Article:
Why he's interesting: As one of only five teens selected to be a part of the 2015 National Student Poets Program, the Cleveland School of the Arts junior earned the country's most prestigious honor for young poets by challenging readers to confront racial issues and tensions head-on within his work. Through the program, he'll spend the year leading workshops and readings at libraries, museums and schools to encourage other emerging writers to use the power of their words.
lasting legacy: After the heartbreaking loss of his godmother when Hardges was 9, he found an outlet to channel his grief when he took his first writing course the next year. "All my writing at that point was about her. Seeing how much it helped to express myself through writing is what really got me hooked."
City Speak: Hardges cites Cleveland in many of his poems — the good, the bad and the ugly. "The way I build and take from Cleveland is by accepting it. A lot of people don't accept that their city might be one of the most violent cities in the country or one of the most creative in the country, so I just accept the good and bad of my city and try to give back."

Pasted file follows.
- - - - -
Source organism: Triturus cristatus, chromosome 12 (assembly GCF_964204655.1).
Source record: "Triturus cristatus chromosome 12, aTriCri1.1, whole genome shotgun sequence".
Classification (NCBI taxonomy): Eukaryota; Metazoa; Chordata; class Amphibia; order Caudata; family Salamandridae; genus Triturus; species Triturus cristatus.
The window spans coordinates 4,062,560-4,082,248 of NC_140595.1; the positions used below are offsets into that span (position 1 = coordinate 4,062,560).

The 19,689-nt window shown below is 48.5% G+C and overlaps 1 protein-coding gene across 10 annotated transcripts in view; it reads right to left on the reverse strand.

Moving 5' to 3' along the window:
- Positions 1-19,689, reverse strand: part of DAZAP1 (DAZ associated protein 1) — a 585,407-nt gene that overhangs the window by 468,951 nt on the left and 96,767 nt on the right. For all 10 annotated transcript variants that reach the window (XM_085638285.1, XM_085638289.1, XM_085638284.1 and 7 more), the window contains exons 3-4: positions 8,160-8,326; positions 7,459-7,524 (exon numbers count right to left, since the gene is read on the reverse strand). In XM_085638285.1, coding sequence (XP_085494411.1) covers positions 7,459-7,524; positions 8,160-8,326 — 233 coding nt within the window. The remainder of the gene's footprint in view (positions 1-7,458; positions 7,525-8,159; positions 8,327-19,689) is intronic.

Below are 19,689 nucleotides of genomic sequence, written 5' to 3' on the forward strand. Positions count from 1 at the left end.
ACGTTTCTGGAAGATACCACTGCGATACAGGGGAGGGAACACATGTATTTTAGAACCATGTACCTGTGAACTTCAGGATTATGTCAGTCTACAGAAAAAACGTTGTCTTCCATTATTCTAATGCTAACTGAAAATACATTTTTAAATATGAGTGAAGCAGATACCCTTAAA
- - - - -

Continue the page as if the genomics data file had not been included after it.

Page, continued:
Neighborhood Watch: His poem "Mr. Superior" was recently selected to be part of the Best Teen Writing of 2015 anthology. When penning the metaphor for the East 105th Street and Superior Avenue neighborhood, he took inspiration from what he knew about the damage caused to the area by the Glenville riots and what he saw when walking through the city. "I turned it into a poem about a drunk man telling stories about things that he's witnessed. What I wanted people to get from that piece is that things aren't always what they seem."
Teacher and Student: Hardges credits Cleveland School of the Arts instructor Daniel Gray-Kontar for shaping him into the writer he is today. "Working with Daniel is like working with a mirror. We're always on the same page, we're always thinking alike. And everything that I write, we always find somewhere to connect on it and work from there."
Beat Maker: When he's not penning poetry, he's in the studio recording. Although he's influenced by current stars such as Kendrick Lamar and Childish Gambino, he'll always have a place for Nas. "In 'I Gave You Power,' the way he tells the story in that song gets me every time."